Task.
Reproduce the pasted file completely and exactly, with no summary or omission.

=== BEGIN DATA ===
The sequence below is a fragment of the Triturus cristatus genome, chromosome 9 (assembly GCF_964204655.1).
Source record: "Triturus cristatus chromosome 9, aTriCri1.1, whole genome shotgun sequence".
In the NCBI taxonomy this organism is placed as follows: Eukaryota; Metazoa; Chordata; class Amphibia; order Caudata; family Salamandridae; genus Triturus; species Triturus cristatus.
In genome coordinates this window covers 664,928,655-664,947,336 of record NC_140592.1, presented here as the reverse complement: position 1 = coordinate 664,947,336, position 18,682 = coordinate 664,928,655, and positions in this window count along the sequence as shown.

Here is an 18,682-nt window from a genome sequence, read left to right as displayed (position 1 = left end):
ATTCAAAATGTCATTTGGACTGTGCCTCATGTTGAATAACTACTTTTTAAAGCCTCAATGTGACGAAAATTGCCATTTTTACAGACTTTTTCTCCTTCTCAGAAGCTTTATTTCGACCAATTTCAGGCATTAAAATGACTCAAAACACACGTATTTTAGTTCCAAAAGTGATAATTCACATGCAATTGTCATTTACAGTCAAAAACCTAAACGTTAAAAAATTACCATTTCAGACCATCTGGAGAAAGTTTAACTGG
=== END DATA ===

The sequence below is a fragment of the Triturus cristatus genome, chromosome 9 (assembly GCF_964204655.1).
Source record: "Triturus cristatus chromosome 9, aTriCri1.1, whole genome shotgun sequence".
In the NCBI taxonomy this organism is placed as follows: Eukaryota; Metazoa; Chordata; class Amphibia; order Caudata; family Salamandridae; genus Triturus; species Triturus cristatus.
In genome coordinates this window covers 664,928,655-664,947,336 of record NC_140592.1, presented here as the reverse complement: position 1 = coordinate 664,947,336, position 18,682 = coordinate 664,928,655, and positions in this window count along the sequence as shown.

Here is an 18,682-nt window from a genome sequence, read left to right as displayed (position 1 = left end):
ATTCAAAATGTCATTTGGACTGTGCCTCATGTTGAATAACTACTTTTTAAAGCCTCAATGTGACGAAAATTGCCATTTTTACAGACTTTTTCTCCTTCTCAGAAGCTTTATTTCGACCAATTTCAGGCATTAAAATGACTCAAAACACACGTATTTTAGTTCCAAAAGTGATAATTCACATGCAATTGTCATTTACAGTCAAAAACCTAAACGTTAAAAAATTACCATTTCAGACCATCTGGAGAAAGTTTAACTGG